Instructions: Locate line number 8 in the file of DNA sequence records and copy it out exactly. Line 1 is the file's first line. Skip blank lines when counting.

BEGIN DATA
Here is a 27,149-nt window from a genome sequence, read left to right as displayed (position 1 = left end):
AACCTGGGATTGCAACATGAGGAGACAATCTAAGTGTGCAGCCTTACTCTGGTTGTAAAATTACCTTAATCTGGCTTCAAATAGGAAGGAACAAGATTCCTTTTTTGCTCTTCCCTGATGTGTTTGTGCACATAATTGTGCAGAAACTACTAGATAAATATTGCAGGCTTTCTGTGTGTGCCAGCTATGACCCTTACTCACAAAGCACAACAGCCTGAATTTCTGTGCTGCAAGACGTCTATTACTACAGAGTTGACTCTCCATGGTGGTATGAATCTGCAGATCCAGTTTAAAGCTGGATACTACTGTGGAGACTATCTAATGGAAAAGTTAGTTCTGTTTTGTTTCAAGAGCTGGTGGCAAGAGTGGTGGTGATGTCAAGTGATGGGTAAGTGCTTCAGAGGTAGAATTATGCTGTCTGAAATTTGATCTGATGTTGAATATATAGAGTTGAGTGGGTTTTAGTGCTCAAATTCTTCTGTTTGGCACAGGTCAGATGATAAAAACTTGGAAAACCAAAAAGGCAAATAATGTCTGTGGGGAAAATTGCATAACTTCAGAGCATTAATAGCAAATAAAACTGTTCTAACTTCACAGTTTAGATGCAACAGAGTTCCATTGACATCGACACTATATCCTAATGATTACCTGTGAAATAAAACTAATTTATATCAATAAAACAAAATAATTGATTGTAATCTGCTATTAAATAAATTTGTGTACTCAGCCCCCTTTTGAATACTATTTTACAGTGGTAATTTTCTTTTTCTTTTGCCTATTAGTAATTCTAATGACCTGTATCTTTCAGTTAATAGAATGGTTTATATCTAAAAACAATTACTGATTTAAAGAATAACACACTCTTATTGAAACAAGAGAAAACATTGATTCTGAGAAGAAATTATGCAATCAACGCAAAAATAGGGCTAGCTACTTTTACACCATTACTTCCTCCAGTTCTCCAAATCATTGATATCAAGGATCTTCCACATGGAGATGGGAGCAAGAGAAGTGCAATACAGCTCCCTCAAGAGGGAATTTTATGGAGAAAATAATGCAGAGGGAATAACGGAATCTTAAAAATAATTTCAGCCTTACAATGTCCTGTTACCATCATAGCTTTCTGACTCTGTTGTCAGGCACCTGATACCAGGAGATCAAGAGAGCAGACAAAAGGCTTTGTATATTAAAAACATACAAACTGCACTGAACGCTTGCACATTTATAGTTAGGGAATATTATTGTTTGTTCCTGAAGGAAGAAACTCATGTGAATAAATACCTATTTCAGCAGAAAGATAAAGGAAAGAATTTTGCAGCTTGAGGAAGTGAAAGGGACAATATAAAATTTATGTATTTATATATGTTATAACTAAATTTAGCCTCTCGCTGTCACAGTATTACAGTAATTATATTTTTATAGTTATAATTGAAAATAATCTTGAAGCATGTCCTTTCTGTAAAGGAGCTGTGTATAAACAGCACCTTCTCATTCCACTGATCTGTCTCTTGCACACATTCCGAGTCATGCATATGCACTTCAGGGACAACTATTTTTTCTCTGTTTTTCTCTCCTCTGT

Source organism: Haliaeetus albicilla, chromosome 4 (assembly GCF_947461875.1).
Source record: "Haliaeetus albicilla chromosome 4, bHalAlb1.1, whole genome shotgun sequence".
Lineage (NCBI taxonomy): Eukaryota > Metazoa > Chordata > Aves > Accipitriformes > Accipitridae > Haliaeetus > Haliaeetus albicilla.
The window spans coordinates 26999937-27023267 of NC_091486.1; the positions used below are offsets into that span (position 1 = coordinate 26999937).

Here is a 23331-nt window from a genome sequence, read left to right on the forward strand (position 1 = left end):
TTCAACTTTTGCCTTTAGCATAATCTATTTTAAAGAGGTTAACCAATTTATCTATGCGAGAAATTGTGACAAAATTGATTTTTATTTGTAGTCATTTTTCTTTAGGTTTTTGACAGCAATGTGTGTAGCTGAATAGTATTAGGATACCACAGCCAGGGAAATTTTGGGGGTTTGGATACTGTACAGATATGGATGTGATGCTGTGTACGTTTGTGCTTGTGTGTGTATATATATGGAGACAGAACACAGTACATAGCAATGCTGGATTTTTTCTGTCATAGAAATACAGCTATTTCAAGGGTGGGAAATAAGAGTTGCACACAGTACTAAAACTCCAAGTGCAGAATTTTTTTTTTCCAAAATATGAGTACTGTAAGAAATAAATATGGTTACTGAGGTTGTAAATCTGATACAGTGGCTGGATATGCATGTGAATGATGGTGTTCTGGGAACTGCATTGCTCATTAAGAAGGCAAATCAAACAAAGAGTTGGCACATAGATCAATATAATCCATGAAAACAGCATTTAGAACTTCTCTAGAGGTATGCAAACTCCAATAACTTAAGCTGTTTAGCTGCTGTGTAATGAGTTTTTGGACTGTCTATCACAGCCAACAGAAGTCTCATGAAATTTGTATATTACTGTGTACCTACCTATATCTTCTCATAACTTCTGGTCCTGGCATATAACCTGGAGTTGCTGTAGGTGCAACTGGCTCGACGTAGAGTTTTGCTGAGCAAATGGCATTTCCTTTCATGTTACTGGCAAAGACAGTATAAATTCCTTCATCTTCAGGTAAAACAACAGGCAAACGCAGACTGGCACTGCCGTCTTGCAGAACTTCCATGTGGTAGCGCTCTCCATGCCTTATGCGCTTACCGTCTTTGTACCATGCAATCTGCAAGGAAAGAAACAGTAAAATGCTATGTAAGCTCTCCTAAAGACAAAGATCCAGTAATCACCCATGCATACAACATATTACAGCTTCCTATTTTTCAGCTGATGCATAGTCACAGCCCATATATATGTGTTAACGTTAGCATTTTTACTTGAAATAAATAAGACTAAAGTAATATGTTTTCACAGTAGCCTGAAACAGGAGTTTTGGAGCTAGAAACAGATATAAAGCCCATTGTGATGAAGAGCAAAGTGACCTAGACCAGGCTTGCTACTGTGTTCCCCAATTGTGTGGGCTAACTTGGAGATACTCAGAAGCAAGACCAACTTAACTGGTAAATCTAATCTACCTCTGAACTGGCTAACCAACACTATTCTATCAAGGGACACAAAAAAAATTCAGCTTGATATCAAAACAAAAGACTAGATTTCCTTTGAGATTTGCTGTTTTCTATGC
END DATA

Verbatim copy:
TTCAACTTTTGCCTTTAGCATAATCTATTTTAAAGAGGTTAACCAATTTATCTATGCGAGAAATTGTGACAAAATTGATTTTTATTTGTAGTCATTTTTCTTTAGGTTTTTGACAGCAATGTGTGTAGCTGAATAGTATTAGGATACCACAGCCAGGGAAATTTTGGGGGTTTGGATACTGTACAGATATGGATGTGATGCTGTGTACGTTTGTGCTTGTGTGTGTATATATATGGAGACAGAACACAGTACATAGCAATGCTGGATTTTTTCTGTCATAGAAATACAGCTATTTCAAGGGTGGGAAATAAGAGTTGCACACAGTACTAAAACTCCAAGTGCAGAATTTTTTTTTTCCAAAATATGAGTACTGTAAGAAATAAATATGGTTACTGAGGTTGTAAATCTGATACAGTGGCTGGATATGCATGTGAATGATGGTGTTCTGGGAACTGCATTGCTCATTAAGAAGGCAAATCAAACAAAGAGTTGGCACATAGATCAATATAATCCATGAAAACAGCATTTAGAACTTCTCTAGAGGTATGCAAACTCCAATAACTTAAGCTGTTTAGCTGCTGTGTAATGAGTTTTTGGACTGTCTATCACAGCCAACAGAAGTCTCATGAAATTTGTATATTACTGTGTACCTACCTATATCTTCTCATAACTTCTGGTCCTGGCATATAACCTGGAGTTGCTGTAGGTGCAACTGGCTCGACGTAGAGTTTTGCTGAGCAAATGGCATTTCCTTTCATGTTACTGGCAAAGACAGTATAAATTCCTTCATCTTCAGGTAAAACAACAGGCAAACGCAGACTGGCACTGCCGTCTTGCAGAACTTCCATGTGGTAGCGCTCTCCATGCCTTATGCGCTTACCGTCTTTGTACCATGCAATCTGCAAGGAAAGAAACAGTAAAATGCTATGTAAGCTCTCCTAAAGACAAAGATCCAGTAATCACCCATGCATACAACATATTACAGCTTCCTATTTTTCAGCTGATGCATAGTCACAGCCCATATATATGTGTTAACGTTAGCATTTTTACTTGAAATAAATAAGACTAAAGTAATATGTTTTCACAGTAGCCTGAAACAGGAGTTTTGGAGCTAGAAACAGATATAAAGCCCATTGTGATGAAGAGCAAAGTGACCTAGACCAGGCTTGCTACTGTGTTCCCCAATTGTGTGGGCTAACTTGGAGATACTCAGAAGCAAGACCAACTTAACTGGTAAATCTAATCTACCTCTGAACTGGCTAACCAACACTATTCTATCAAGGGACACAAAAAAAATTCAGCTTGATATCAAAACAAAAGACTAGATTTCCTTTGAGATTTGCTGTTTTCTATGC